The Great Basin was also home to the Southern Paiute, historically a nomadic culture of hunter-gatherers who lived in small groups. “Southern Paiute social organization would embrace maybe 40 or 50 people in a band,” says Whiteley. “To adapt to the environment, they lived in grass shelters that were very easy to transport.”

The war bonnet case pictured below would have held the headdress of a member of the Comanche people, a Plains group that followed bison herds throughout the year. Moving east across the Rocky Mountains in the early 18th century, the Comanches were known as the "Lords of the South Plains." By the 19th century, they had acquired many horses and wielded impressive political and military power.

Cylindrical hide case decorated with two brightly painted triangles and dots at the tip of the triangles.
This hide case, made by the Comanche people, would have held a war bonnet. Catalog number 50.1/4292
© AMNH/Division of Anthropology

The noted Hopi artist Nampeyo crafted the pot pictured below in the late 19th or early 20th century. In contrast to some of their neighbors who lived by hunting and gathering, the Hopi have long been farmers who live in stone houses and stay on the same land for generations. Hopi agricultural practices go back “at least a millennium and a half, and maybe longer than that,” says Whiteley, who has conducted fieldwork among the Hopi since 1980.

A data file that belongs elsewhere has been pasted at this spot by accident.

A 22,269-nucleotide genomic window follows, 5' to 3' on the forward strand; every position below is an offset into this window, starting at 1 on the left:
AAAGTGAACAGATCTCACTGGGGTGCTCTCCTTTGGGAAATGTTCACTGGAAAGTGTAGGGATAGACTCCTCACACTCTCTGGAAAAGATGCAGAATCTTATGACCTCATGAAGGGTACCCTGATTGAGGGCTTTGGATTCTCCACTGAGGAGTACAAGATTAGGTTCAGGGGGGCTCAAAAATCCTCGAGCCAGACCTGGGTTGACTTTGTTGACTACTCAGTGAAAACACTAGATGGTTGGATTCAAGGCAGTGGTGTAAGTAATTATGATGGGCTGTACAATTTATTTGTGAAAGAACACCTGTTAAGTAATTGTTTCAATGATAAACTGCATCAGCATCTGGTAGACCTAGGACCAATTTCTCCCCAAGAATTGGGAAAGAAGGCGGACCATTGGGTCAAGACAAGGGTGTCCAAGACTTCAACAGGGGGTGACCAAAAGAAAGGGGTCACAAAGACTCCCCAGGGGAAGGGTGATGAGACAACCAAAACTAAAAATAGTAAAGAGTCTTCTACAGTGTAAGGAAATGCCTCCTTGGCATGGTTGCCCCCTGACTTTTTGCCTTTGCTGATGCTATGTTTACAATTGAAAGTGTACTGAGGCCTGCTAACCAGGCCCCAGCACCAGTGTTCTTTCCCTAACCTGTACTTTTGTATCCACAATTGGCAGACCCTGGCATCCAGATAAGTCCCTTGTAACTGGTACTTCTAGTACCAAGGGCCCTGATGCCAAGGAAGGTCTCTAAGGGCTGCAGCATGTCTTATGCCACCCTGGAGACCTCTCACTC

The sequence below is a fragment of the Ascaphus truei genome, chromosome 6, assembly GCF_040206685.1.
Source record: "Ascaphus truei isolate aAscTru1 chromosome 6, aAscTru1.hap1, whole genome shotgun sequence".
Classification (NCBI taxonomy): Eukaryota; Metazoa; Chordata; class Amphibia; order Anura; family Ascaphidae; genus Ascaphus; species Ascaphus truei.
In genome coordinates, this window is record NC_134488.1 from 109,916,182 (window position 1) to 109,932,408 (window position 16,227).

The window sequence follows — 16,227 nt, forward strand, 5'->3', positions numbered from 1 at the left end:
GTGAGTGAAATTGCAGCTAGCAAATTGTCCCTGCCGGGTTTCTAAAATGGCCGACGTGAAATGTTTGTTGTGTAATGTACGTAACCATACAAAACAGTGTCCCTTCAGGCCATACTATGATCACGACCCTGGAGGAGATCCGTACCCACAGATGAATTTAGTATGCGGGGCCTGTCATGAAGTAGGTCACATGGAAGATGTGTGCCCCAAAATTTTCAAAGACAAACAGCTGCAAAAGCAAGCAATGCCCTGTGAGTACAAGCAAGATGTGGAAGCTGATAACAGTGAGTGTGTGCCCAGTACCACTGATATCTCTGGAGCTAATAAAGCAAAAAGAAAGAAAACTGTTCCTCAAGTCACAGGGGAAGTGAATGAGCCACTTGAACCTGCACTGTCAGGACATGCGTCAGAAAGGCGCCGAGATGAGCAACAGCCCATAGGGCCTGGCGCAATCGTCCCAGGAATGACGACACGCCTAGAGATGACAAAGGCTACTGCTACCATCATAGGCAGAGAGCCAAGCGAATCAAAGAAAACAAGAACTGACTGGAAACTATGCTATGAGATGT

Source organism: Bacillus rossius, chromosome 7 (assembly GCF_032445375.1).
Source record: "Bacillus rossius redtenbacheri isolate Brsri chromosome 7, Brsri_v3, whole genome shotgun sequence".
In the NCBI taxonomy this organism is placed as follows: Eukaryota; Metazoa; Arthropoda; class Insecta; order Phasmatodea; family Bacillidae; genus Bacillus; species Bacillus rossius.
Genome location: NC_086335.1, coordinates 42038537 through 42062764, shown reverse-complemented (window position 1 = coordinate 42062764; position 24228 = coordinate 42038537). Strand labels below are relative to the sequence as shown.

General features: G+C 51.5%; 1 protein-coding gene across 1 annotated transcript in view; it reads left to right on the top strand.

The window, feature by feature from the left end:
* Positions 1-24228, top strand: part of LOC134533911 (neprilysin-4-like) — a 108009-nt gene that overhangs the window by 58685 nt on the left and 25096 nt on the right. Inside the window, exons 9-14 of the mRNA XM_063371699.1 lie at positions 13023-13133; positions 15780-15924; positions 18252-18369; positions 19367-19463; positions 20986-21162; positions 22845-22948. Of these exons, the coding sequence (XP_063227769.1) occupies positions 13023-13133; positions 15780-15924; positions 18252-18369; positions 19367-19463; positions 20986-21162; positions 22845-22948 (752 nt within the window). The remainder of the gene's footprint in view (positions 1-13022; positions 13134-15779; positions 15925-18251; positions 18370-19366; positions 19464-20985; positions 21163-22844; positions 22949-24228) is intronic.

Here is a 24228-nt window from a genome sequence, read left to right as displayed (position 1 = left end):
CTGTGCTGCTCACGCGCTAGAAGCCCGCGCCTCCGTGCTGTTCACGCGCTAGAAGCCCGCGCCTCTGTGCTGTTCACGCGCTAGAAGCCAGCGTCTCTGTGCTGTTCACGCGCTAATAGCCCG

This basket, collected in 1901, originated with the Cahuilla people in California. This group was traditionally semi-nomadic, hunting and fishing but also traveling throughout the region to gather the acorns that formed a staple of their diet. 

Woven basket with interior pattern of human figures wearing long dresses in darker color than the rest of the basket.
A basket crafted by the semi-nomadic Cahuilla people, whose diet centered around gathering acorns. Catalog number 50/2766
© AMNH/Division of Anthropology

The effigy pot below, which depicts a person or figure, is from the Tohono O’odham, a Piman people once known as the Papago who practiced a mixed economy of foraging and agriculture, cultivating crops including maize, beans, squash, and melons in the Sonoran Desert. Pots like this one were particularly common at the prehistoric ruin of Paquimé (Casas Grandes) in Mexico. Whether the Tohono O’odham continued that tradition or independently developed their own is not known. 

Effigy pot shaped like a person or other figure, with painted features and geometric designs.
This effigy pot was crafted by the Tohono O’oodham people. Catalog number 50.1/4049
© AMNH/Division of Anthropology

This item originated with the Yaqui people, whose historic homeland is along today's border between the U.S. and Mexico. It would have been used in Matachines performances, spectacular masked dances that were adopted from Spanish colonists and are still performed in some villages today. 

Object with square shaped head, protruding nose and ears painted with a bug, painted eyes and mouth, and white fur for facial hair.
This Yaqui object was used in Matachines performances, adopted by the Yaqui people from a Spanish tradition.